July 12, 2020

Why reopening of worship centres is dicey

Crossover service defaulters: Lagos govt clears air on COVID-19 N500,000 fine

THE Christian Association of Nigeria, CAN, this week renewed its call for the reopening of worship centres in Lagos and Ogun states which remained shut on the orders of the state governors despite the Presidential Task Force on COVID-19’s earlier easing of the closure.

The two states are among the highest-risk areas in the federation. As at Wednesday, July 8, 2020, Lagos State alone carried 11,670 out of the nation’s total 30,249 confirmed infections.

The state, and metropolitan Lagos, boast the largest concentration of worship centres, particularly of the Christian and Muslim faithful in the country.

The CAN, in a statement on Tuesday titled: “Reopen All Churches Now: Enough is Enough” could not understand why Lagos and Ogun governments would allow markets and airports to reopen, and even contemplate the partial reopening of schools and yet keep worship centres under lock and key.

The plight of the religious community over the temporary closure of their places of worship is understandable.

At no other time in living memory had such a measure been imposed for any reason.

These worship centres are also places where millions of Nigerians earn their daily bread. When members of the laities are barred from attending services, the clerics and all categories of workers in these religious organisations find it difficult (as has been the experience in the past three months) to feed their families.

READ ALSO: Pastor Adeboye backs extension of worship centres’ lockdown

There are also other revenue-yielding ventures that churches in particular had established to support their missionary efforts within their premises. These include schools, lodgings, restaurants and specialty shops. These also had been shut. Those who depend on them for their livelihood have lost their jobs.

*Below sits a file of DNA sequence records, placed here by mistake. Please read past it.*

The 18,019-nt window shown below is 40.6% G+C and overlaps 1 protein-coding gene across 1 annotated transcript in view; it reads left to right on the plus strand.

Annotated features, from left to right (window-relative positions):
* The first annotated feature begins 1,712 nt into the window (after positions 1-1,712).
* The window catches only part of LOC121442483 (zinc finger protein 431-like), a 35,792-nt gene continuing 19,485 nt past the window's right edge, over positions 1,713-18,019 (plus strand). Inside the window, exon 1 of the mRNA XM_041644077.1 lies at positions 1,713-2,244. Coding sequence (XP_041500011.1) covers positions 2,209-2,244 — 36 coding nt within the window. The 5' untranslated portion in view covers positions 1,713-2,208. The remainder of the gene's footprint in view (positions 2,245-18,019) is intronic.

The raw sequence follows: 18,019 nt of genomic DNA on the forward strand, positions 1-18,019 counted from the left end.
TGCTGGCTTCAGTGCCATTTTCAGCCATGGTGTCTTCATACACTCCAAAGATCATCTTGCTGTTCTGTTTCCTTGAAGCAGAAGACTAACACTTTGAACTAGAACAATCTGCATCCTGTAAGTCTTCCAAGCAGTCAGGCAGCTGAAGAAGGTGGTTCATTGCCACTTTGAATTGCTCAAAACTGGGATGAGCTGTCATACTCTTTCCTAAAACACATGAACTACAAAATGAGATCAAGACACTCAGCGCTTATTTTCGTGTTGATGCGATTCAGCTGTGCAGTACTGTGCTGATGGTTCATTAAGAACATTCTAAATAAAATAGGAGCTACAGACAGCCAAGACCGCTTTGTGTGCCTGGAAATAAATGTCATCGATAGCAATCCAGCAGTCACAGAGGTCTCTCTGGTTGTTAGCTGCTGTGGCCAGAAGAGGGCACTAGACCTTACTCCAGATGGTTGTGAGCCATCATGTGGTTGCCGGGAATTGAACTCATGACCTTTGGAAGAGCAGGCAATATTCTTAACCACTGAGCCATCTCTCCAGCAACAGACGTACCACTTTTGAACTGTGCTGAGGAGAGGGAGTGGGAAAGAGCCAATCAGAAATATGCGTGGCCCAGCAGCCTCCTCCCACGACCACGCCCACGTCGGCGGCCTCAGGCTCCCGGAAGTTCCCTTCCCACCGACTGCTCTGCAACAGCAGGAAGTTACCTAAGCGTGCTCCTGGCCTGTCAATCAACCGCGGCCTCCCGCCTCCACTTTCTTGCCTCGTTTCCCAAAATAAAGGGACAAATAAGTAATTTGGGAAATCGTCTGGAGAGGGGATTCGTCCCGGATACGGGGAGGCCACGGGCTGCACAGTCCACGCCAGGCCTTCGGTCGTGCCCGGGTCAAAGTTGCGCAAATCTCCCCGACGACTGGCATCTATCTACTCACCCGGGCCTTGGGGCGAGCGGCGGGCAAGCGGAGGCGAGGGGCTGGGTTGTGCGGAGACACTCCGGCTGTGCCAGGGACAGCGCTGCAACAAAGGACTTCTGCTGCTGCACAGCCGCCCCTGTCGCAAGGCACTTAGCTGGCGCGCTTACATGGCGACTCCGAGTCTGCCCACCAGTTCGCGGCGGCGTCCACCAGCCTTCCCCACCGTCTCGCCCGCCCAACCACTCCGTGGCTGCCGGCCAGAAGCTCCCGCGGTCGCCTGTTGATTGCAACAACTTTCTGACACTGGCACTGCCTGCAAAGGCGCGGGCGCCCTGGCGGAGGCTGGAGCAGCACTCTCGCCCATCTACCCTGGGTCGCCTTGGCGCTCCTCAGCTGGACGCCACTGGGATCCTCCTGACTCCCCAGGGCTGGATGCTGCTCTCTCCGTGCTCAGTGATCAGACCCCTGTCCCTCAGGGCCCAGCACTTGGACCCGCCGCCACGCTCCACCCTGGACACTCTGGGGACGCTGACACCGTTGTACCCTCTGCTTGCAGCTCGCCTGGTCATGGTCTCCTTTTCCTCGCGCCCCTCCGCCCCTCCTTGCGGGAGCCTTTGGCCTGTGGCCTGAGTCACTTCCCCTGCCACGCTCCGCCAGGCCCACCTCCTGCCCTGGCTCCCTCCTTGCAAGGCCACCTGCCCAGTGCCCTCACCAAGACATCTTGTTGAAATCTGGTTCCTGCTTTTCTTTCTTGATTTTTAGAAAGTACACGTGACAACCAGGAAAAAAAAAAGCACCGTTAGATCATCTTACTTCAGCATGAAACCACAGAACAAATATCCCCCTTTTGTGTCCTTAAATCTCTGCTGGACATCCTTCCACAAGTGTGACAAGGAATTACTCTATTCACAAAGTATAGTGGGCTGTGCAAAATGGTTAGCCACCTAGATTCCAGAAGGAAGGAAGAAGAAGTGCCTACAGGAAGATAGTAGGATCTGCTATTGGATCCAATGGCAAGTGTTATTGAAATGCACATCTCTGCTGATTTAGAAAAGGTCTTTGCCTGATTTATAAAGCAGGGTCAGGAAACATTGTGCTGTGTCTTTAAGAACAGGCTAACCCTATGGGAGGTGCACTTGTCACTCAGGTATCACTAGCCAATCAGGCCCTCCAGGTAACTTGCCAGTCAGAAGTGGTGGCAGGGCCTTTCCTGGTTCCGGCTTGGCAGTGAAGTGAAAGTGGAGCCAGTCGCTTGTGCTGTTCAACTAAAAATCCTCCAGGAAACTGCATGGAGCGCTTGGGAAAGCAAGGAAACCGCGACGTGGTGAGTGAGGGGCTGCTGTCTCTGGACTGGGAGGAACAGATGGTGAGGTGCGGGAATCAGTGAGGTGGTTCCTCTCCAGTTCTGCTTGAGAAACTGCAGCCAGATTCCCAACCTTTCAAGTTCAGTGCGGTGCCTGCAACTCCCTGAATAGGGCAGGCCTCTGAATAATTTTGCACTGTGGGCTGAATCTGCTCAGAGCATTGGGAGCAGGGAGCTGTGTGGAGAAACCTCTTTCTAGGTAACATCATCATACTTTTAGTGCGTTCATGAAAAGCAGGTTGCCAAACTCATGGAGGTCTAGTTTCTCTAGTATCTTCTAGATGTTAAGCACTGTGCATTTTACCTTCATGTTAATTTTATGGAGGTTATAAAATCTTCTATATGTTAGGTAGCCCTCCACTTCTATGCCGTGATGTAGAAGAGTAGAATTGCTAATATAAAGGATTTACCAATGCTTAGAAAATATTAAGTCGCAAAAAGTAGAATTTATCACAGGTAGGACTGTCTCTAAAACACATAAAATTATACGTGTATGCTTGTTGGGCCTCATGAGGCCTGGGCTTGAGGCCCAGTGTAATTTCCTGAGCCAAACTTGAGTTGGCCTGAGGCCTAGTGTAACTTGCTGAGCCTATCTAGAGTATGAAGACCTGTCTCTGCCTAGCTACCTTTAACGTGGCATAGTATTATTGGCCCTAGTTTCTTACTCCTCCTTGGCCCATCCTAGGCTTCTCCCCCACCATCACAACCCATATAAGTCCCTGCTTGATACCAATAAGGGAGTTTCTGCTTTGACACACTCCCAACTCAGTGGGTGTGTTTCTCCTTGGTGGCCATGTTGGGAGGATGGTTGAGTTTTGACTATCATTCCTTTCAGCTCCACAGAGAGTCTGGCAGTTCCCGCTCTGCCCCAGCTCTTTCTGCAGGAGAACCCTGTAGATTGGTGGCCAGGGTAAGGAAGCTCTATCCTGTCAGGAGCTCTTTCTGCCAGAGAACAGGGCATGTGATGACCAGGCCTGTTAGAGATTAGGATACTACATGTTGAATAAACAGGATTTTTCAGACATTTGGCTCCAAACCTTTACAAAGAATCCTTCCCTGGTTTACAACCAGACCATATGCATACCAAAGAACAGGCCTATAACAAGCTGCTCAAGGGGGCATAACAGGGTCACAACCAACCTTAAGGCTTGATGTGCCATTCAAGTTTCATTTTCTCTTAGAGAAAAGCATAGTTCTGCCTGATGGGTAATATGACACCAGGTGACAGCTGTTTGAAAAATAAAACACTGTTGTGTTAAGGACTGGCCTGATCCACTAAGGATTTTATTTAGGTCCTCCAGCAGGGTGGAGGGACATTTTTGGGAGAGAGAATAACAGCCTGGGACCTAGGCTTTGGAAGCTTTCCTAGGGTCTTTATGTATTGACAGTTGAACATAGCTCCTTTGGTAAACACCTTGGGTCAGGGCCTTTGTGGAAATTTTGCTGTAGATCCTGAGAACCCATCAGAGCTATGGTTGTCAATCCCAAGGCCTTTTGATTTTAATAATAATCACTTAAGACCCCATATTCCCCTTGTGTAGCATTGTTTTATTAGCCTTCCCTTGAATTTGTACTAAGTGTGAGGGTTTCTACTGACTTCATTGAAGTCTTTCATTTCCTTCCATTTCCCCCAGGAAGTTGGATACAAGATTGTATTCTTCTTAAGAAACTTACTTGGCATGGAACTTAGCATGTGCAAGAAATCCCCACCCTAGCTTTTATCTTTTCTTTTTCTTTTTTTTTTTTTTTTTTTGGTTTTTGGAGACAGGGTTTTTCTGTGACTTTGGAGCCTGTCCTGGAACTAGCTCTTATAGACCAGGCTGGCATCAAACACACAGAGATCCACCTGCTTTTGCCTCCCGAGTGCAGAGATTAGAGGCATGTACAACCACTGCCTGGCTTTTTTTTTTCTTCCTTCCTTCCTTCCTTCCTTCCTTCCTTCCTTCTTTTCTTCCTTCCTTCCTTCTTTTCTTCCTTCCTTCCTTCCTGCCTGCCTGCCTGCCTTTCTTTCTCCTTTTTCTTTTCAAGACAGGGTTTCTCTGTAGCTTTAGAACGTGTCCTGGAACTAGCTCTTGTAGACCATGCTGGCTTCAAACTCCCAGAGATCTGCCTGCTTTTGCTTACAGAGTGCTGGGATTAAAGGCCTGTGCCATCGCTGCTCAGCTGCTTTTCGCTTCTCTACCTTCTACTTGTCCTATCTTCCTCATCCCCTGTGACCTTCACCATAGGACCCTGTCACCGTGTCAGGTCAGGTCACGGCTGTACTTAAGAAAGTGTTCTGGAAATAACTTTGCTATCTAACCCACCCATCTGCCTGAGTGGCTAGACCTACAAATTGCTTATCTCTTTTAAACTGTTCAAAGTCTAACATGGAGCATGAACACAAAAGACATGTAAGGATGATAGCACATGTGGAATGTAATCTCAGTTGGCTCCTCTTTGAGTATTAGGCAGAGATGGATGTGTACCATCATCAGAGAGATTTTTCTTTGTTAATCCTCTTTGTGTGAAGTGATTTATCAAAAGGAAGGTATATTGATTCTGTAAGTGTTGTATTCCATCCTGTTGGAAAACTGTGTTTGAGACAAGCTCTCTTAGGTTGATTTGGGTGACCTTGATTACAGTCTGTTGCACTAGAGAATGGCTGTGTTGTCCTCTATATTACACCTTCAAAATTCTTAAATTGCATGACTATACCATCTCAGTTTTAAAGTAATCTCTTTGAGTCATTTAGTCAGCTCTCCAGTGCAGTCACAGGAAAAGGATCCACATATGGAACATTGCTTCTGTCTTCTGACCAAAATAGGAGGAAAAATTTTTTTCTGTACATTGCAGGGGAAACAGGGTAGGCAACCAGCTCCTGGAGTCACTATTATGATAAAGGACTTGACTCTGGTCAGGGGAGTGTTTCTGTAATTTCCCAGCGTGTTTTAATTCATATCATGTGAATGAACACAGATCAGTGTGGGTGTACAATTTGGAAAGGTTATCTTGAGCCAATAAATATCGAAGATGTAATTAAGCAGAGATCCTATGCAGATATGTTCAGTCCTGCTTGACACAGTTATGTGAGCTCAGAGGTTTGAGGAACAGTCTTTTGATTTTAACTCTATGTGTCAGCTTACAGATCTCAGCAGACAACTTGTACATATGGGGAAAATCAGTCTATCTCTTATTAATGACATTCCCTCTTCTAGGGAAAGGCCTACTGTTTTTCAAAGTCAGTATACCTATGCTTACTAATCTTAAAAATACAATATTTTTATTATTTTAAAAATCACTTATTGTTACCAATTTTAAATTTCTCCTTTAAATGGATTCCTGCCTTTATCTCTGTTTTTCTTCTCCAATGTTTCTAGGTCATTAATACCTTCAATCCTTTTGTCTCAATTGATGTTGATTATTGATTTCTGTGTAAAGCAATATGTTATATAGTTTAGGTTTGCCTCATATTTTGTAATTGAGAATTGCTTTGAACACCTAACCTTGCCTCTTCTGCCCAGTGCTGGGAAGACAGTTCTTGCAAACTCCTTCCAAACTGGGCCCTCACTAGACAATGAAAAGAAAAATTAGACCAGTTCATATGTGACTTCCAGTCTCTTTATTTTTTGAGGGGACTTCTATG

The fact is that the religious organisations are in the same category as citizens who earn their living in typically crowded spaces like schools, stadia, bars, clubs and others which have remained barred from reopening for business.

But, unlike the religious groups which could always improvise through virtual congregations and still expect support from their flocks, schools, clubs and stadium-based businesses have been wholly abandoned to their fate.

Our fear is that reopening the worship centres now could further worsen the situation. Even people who have continued to observe general self-isolation from crowds would have the virus brought home to them. The July 8, 2020 issue of The New York Times reports that the reopening of churches in the US led to new spikes in infection rates.

We plead with religious organisations to hang on for a little while to enable scientists and medical professionals understand this pandemic a little more. Once some dependable remedies are available, it will become safer to reopen worship centres and schools, especially in an endemic zone like Lagos.

The safety of worshippers is paramount.